“After that trip, we focused on a different style to produce terroir-driven sparklings. Both of our sparklings are zero dosage, so we’re harnessing that amazing natural acid that we are fortunate to have from growing at such high altitudes. It’s a long growing season in Orange, so we get great flavour ripeness and depth of fruit, but with amazing acid retention.”

The wines are complex and with impressive length thanks to an extended time on lees – 50 months at minimum – and a shift to zero dosage. Will adds, “the beauty of zero dosage is that you do get to showcase that site and season as opposed to being restrained within the consistency of a house style.”

Sittella's eight sparkling optionsSittella in the Swan Valley is helping put WA sparkling on the map.

Gazing across the Nullarbor, Western Australia has not traditionally been sought after for its effervescence. However, it’s worth watching what is happening out West. The Berns family at Sittella is leading the way, with winemaker Yuri Berns developing a “sparkling obsession” at the age of 16. “I think you have to obsess, it’s not a lifestyle choice. You need to wake up thinking about wanting to get better."

"Our point is to put Western Australia on the map for a premium sparkling producer in the southern hemisphere, not just the country.” Yuri has been working on their sparkling project in the Swan Valley since 2011 when he returned from university.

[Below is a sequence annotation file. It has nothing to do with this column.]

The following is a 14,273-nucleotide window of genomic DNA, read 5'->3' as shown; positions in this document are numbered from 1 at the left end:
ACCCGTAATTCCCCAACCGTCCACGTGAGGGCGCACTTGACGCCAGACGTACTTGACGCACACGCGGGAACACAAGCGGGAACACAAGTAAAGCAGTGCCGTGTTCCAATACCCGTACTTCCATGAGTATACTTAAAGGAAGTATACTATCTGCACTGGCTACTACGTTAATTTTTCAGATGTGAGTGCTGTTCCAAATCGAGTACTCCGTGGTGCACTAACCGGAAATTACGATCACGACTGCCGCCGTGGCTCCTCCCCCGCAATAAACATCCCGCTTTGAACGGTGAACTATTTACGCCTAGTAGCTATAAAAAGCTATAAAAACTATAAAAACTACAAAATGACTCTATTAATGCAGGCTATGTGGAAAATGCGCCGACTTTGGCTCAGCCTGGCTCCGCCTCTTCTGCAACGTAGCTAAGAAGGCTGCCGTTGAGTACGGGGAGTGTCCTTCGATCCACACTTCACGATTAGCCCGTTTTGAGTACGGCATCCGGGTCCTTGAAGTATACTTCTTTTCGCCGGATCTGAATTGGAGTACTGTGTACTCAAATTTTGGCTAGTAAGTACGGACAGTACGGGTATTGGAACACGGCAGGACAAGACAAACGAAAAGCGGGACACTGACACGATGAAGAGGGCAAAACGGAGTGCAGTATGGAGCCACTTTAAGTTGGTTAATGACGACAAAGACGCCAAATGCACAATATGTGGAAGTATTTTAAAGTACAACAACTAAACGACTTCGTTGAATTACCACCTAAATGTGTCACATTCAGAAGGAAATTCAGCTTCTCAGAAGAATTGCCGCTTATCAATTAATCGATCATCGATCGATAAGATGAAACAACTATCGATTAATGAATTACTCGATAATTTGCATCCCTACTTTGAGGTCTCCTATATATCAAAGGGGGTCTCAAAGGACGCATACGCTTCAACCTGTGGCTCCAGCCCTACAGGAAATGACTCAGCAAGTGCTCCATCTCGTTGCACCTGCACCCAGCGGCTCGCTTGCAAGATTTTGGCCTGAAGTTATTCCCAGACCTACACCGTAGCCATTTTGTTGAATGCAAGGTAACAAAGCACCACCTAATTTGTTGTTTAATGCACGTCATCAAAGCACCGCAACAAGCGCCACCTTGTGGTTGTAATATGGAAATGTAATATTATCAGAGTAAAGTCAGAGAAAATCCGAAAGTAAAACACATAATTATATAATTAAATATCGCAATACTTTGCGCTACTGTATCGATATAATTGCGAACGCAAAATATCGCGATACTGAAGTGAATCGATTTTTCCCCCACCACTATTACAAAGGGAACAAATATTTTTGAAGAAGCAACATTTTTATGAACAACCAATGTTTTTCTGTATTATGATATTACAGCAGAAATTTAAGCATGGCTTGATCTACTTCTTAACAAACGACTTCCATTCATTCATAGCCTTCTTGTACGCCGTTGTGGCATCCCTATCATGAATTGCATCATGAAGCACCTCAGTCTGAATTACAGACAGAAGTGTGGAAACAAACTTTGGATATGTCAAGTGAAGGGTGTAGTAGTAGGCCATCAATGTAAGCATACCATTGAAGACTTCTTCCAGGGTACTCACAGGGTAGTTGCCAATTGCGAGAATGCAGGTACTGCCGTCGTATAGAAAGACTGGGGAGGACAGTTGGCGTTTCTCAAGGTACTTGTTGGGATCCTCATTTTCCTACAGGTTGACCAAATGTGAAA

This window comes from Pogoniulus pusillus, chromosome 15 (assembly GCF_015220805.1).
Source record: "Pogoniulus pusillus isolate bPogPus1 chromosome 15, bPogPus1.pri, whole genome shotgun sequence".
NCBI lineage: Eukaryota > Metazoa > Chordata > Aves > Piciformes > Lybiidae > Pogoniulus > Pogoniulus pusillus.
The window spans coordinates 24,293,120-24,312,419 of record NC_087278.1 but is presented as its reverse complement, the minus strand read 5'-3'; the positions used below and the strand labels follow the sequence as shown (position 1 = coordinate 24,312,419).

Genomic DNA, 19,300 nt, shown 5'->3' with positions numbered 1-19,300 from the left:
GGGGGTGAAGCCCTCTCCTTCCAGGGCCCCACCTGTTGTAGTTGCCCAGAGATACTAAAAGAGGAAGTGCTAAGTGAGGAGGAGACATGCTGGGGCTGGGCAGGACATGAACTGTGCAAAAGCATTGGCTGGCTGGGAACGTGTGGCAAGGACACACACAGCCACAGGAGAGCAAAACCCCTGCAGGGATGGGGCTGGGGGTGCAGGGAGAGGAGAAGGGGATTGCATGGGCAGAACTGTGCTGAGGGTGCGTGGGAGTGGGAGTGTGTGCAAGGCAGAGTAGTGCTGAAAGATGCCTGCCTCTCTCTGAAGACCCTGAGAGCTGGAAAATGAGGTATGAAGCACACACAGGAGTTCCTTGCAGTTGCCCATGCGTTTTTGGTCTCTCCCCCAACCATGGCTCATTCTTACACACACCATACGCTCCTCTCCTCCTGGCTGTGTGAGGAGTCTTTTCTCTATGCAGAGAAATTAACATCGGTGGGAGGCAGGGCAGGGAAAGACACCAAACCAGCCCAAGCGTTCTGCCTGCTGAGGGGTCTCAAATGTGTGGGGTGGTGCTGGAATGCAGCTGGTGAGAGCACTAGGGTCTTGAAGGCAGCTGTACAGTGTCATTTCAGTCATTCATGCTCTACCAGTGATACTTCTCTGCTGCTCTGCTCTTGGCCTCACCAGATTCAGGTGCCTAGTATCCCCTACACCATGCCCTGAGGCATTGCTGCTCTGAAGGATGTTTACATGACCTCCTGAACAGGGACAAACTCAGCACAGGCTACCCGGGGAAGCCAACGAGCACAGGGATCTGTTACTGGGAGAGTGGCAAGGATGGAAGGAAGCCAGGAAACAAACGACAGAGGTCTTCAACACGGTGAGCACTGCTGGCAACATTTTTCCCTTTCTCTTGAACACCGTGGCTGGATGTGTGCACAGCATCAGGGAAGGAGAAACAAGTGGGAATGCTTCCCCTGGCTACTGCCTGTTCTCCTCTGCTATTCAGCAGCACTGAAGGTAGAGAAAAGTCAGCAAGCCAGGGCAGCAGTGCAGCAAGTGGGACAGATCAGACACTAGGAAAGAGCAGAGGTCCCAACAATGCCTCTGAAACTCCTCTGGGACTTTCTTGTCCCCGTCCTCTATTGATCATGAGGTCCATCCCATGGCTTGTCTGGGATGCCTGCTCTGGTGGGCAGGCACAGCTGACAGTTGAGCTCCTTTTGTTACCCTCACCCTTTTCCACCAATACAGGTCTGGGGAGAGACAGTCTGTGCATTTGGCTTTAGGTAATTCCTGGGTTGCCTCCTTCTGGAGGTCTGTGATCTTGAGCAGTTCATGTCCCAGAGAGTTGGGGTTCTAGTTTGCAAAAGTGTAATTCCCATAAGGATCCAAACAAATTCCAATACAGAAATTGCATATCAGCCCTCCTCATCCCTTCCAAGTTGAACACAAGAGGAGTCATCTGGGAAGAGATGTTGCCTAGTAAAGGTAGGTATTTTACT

“We were collecting reserve wines to start blending back into our non-vintage bubbles from Pemberton as well as looking at the clonal aspects of the varieties. Tony Jordan OAM established Domaine Chandon Australia (LVMH’s Australian sparkling wine project) and was a massive influence and aspiration in terms of aiming to make fine sparkling wine.”

Sittella produces a range of sparkling wines from both Swan Valley and Pemberton fruit, with recent accolades including a trophy at the Perth Royal Wine Show. The chenin blanc is from the Swan Valley, while Pemberton is a region in demand for chardonnay and pinot noir fruit.

Nic BowenHoward Park's chief winemaker Nic Bowen.

“Pemberton’s growing season, average temperatures and rainfall are very close to the Adelaide Hills and the Yarra Valley,” says Yuri. “In terms of the regional characters of Pemberton, those cooler night-time temperatures help provide toasty, secondary, tertiary characters that you get with bottle age in premium sparkling winemaking.”

Yuri is close with Nic Bowen, Howard Park’s chief winemaker, and the two are united on the mission to place WA bubbles on the map. Having spent the past 12 years working on the House of Arras program with Ed Carr, Nic’s brought his experience to the sparkling program at Howard Park.